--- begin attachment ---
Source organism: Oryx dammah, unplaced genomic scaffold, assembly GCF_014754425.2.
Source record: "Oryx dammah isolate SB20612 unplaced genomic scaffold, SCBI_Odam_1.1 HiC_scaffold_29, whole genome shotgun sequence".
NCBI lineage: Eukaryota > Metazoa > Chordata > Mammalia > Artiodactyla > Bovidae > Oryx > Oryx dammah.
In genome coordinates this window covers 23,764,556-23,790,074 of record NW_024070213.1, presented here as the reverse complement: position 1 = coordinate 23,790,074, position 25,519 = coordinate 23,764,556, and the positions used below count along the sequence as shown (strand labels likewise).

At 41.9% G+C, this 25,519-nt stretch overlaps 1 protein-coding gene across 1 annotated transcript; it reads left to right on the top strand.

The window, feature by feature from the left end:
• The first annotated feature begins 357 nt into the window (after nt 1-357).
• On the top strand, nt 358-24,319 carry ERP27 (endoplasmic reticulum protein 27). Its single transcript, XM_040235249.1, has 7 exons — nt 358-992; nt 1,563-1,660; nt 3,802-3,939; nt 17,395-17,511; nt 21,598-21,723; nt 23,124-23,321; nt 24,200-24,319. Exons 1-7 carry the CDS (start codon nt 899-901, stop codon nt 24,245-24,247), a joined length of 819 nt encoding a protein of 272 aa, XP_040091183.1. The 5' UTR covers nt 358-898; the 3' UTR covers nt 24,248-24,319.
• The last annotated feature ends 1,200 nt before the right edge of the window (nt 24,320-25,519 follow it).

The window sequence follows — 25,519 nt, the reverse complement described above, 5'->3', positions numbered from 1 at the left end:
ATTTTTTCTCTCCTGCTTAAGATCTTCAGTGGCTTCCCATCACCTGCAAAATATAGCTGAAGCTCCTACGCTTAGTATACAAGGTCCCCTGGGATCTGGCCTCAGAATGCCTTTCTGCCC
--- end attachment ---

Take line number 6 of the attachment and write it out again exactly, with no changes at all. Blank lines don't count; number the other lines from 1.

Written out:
The window, feature by feature from the left end: